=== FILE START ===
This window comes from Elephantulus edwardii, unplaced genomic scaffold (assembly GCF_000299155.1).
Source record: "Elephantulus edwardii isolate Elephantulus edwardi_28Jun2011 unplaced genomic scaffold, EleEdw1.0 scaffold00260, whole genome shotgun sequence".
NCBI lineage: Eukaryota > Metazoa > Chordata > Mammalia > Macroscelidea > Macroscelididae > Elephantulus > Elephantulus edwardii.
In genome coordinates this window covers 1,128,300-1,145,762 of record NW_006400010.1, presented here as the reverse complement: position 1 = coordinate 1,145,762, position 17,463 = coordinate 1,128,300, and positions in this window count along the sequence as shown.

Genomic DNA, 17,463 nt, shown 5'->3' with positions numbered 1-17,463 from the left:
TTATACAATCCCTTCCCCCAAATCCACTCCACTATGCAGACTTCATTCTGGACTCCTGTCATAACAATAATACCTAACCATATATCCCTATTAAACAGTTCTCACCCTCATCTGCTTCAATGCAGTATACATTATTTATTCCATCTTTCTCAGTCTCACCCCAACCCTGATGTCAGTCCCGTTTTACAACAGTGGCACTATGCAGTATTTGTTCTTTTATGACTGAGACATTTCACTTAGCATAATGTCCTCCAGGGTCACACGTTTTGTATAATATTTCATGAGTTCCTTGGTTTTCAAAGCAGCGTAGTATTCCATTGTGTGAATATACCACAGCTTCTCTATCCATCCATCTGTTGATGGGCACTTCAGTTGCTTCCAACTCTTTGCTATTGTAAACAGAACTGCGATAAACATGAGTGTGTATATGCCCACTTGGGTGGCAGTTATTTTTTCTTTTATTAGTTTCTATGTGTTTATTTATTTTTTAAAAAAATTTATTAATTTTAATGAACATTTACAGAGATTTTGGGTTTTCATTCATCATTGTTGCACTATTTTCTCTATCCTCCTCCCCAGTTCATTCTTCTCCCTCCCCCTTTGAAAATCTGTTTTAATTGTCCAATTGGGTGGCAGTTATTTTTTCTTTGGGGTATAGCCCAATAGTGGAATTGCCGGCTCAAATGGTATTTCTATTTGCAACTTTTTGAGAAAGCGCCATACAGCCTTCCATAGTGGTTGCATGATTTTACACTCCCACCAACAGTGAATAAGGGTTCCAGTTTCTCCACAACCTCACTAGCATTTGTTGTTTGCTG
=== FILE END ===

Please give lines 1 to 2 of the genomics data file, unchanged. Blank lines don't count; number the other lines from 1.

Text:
This window comes from Elephantulus edwardii, unplaced genomic scaffold (assembly GCF_000299155.1).
Source record: "Elephantulus edwardii isolate Elephantulus edwardi_28Jun2011 unplaced genomic scaffold, EleEdw1.0 scaffold00260, whole genome shotgun sequence".